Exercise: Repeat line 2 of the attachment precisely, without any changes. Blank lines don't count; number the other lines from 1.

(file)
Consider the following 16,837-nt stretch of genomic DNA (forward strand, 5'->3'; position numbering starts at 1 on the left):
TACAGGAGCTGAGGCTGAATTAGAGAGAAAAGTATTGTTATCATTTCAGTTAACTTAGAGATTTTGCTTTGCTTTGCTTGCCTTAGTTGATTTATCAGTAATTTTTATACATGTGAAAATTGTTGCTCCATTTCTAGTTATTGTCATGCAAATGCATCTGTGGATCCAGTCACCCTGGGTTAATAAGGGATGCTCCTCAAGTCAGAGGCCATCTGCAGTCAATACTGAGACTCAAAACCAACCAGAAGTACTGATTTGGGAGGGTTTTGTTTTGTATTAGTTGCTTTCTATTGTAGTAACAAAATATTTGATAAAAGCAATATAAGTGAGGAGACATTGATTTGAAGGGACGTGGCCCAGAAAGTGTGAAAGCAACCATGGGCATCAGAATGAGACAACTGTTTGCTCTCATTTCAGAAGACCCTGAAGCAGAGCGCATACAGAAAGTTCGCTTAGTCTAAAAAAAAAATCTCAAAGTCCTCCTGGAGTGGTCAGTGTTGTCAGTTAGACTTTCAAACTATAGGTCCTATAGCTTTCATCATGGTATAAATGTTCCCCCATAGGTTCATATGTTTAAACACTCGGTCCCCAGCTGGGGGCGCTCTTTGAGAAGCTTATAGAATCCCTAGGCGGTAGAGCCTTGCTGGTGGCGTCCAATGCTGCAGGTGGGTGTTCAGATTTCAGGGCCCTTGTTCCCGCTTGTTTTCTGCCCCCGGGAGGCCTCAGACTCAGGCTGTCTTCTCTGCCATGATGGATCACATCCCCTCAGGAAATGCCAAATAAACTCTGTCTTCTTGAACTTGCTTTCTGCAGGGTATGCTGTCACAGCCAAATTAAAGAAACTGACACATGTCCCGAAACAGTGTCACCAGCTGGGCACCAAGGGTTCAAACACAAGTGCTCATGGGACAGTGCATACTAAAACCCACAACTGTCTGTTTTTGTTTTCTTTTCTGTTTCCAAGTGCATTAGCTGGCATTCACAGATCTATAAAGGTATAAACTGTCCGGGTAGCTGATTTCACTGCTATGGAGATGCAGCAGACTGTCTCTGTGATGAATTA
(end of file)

TACAGGAGCTGAGGCTGAATTAGAGAGAAAAGTATTGTTATCATTTCAGTTAACTTAGAGATTTTGCTTTGCTTTGCTTGCCTTAGTTGATTTATCAGTAATTTTTATACATGTGAAAATTGTTGCTCCATTTCTAGTTATTGTCATGCAAATGCATCTGTGGATCCAGTCACCCTGGGTTAATAAGGGATGCTCCTCAAGTCAGAGGCCATCTGCAGTCAATACTGAGACTCAAAACCAACCAGAAGTACTGATTTGGGAGGGTTTTGTTTTGTATTAGTTGCTTTCTATTGTAGTAACAAAATATTTGATAAAAGCAATATAAGTGAGGAGACATTGATTTGAAGGGACGTGGCCCAGAAAGTGTGAAAGCAACCATGGGCATCAGAATGAGACAACTGTTTGCTCTCATTTCAGAAGACCCTGAAGCAGAGCGCATACAGAAAGTTCGCTTAGTCTAAAAAAAAAATCTCAAAGTCCTCCTGGAGTGGTCAGTGTTGTCAGTTAGACTTTCAAACTATAGGTCCTATAGCTTTCATCATGGTATAAATGTTCCCCCATAGGTTCATATGTTTAAACACTCGGTCCCCAGCTGGGGGCGCTCTTTGAGAAGCTTATAGAATCCCTAGGCGGTAGAGCCTTGCTGGTGGCGTCCAATGCTGCAGGTGGGTGTTCAGATTTCAGGGCCCTTGTTCCCGCTTGTTTTCTGCCCCCGGGAGGCCTCAGACTCAGGCTGTCTTCTCTGCCATGATGGATCACATCCCCTCAGGAAATGCCAAATAAACTCTGTCTTCTTGAACTTGCTTTCTGCAGGGTATGCTGTCACAGCCAAATTAAAGAAACTGACACATGTCCCGAAACAGTGTCACCAGCTGGGCACCAAGGGTTCAAACACAAGTGCTCATGGGACAGTGCATACTAAAACCCACAACTGTCTGTTTTTGTTTTCTTTTCTGTTTCCAAGTGCATTAGCTGGCATTCACAGATCTATAAAGGTATAAACTGTCCGGGTAGCTGATTTCACTGCTATGGAGATGCAGCAGACTGTCTCTGTGATGAATTA